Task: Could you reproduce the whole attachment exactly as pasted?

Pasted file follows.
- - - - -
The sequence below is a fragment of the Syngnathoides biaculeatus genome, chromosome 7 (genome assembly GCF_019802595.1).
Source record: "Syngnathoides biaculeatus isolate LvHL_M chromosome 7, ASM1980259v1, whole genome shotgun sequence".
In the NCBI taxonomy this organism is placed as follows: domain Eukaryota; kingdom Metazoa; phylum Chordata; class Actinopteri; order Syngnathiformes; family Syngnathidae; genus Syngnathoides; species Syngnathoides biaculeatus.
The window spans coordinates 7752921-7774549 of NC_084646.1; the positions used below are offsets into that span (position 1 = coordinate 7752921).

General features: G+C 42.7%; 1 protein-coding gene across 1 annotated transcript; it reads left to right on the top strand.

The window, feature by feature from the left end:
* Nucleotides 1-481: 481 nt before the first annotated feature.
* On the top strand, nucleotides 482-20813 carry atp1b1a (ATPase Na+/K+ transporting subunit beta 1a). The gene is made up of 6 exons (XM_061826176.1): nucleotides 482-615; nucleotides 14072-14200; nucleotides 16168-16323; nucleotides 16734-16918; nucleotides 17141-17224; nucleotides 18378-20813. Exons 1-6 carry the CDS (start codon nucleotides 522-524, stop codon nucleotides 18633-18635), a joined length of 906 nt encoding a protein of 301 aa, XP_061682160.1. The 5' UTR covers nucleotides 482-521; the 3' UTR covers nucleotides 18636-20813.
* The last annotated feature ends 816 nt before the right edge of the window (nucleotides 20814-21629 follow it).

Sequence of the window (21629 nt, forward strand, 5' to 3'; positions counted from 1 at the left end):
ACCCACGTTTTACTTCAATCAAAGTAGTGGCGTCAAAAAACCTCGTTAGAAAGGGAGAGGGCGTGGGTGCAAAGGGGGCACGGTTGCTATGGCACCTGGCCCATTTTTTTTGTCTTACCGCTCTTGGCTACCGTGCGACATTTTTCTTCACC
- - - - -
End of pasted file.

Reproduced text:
The sequence below is a fragment of the Syngnathoides biaculeatus genome, chromosome 7 (genome assembly GCF_019802595.1).
Source record: "Syngnathoides biaculeatus isolate LvHL_M chromosome 7, ASM1980259v1, whole genome shotgun sequence".
In the NCBI taxonomy this organism is placed as follows: domain Eukaryota; kingdom Metazoa; phylum Chordata; class Actinopteri; order Syngnathiformes; family Syngnathidae; genus Syngnathoides; species Syngnathoides biaculeatus.
The window spans coordinates 7752921-7774549 of NC_084646.1; the positions used below are offsets into that span (position 1 = coordinate 7752921).

General features: G+C 42.7%; 1 protein-coding gene across 1 annotated transcript; it reads left to right on the top strand.

The window, feature by feature from the left end:
* Nucleotides 1-481: 481 nt before the first annotated feature.
* On the top strand, nucleotides 482-20813 carry atp1b1a (ATPase Na+/K+ transporting subunit beta 1a). The gene is made up of 6 exons (XM_061826176.1): nucleotides 482-615; nucleotides 14072-14200; nucleotides 16168-16323; nucleotides 16734-16918; nucleotides 17141-17224; nucleotides 18378-20813. Exons 1-6 carry the CDS (start codon nucleotides 522-524, stop codon nucleotides 18633-18635), a joined length of 906 nt encoding a protein of 301 aa, XP_061682160.1. The 5' UTR covers nucleotides 482-521; the 3' UTR covers nucleotides 18636-20813.
* The last annotated feature ends 816 nt before the right edge of the window (nucleotides 20814-21629 follow it).

Sequence of the window (21629 nt, forward strand, 5' to 3'; positions counted from 1 at the left end):
ACCCACGTTTTACTTCAATCAAAGTAGTGGCGTCAAAAAACCTCGTTAGAAAGGGAGAGGGCGTGGGTGCAAAGGGGGCACGGTTGCTATGGCACCTGGCCCATTTTTTTTGTCTTACCGCTCTTGGCTACCGTGCGACATTTTTCTTCACC